As we know water is the least expensive commodity that is consumed by the public. There are certain methods to soften water. The question is what is water softening!
Water softening is the process of removing calcium,magnesium, and other metals from the hard water. The soft water thus obtained requires less amount of soap for the cleaning effort, as soap is not wasted bonding with calcium ions. For reducing build up in pipes, soft water plays a role as it extends the lifetime of plumbing.
How is water softening used for firefighting purposes?
After the fire has been extinguished, large quantities of water remains there. This water is known as firewater. This firewater has materials that are present inside the building and also has many dissolved as well as many particulate materials that are obtained from combustion processes.
This firewater can be polluting when the place being extinguished has polluting materials such as pesticides, organic and inorganic chemical reagents, and fertilizers. Sites like farms and the chemical industry, has special risks because of the types of materials present. Sites having large quantities of plastics can cause life threatening problems because of the taste and odor that is present in the firewater.
Letting out polluted firewater into a river or lake that supplies drinking water may affect the untreated supply not suitable for drinking or cooking.
Water softening is done by adding chemicals that creates insoluble precipitates or by ion exchange. Chemicals used for water softening for small scale purposes include ammonia, borax, calcium hydroxide or trisodium phosphate, mostly in conjunction with sodium carbonate.
What are the common methods used?
The method known as “The lime-soda” of water softening is followed by sedimentation and filtration for the removal of the precipitates whereas for the large scale purposes, water can be chemically softened by the addition of enough lime to precipitate the calcium as carbonate and the magnesium as hydroxide, whereas sodium carbonate is added to eliminate the calcium salts that are still present.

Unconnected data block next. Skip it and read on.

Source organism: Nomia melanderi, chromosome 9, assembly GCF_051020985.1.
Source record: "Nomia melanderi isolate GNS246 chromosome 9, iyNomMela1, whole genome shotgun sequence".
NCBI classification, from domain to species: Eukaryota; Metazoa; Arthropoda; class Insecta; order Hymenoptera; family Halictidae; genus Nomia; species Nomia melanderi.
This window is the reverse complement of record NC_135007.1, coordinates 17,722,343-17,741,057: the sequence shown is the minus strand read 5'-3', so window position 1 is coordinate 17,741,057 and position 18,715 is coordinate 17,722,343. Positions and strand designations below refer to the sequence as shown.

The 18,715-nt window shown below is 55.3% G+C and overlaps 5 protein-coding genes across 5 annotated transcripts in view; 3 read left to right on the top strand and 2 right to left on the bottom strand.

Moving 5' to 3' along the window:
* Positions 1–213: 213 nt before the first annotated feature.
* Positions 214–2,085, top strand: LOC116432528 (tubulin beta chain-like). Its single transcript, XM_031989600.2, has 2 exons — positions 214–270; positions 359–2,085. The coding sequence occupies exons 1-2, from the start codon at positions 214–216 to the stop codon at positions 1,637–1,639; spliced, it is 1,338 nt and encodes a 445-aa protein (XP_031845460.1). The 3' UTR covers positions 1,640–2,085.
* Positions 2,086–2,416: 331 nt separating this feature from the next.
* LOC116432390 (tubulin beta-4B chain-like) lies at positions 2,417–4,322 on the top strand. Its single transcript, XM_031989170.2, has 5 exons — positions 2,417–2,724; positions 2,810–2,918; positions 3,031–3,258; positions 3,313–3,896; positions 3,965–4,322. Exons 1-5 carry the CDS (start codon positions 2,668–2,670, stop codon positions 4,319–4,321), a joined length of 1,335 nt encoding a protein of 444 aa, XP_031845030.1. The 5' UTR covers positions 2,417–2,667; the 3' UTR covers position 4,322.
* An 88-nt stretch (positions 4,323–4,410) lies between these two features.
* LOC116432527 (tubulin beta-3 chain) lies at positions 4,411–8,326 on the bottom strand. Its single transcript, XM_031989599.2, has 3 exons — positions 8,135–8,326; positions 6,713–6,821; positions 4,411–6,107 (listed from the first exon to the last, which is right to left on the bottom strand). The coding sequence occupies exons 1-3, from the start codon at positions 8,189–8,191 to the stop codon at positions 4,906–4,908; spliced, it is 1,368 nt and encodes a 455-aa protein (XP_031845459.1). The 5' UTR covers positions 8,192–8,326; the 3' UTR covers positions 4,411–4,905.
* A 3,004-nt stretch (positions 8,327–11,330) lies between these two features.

Ion exchange is a one of the most common industrial method of water softening. The process includes the passing of the water through columns of a natural or man made resin that trades sodium ions for calcium and magnesium ions. After sometime when the column has been in use, calcium and magnesium start to be seen in the water leaving the column. Now at this point of time,the column has to be regenerated by moving or passing slowly concentrated solution of common salt through the column. The sodium ions that are in excess displace the ions that cause the hardness, this all is done after the water is flushed, and the exchanger bed is now ready to be used again.
Initially, for this purpose, theexchangers usedwere natural alumina silicates, whereas later synthetic or artificial resins came to be used. Home water softeners work in the same way and havezeolite or another ion-exchange resin in a tank which isconnected into the water system.
We at Netsol Water, provide water softening plants of varying capacities and sizes for industrial, manufacturing, domestic and other processes that includes fire fighting services.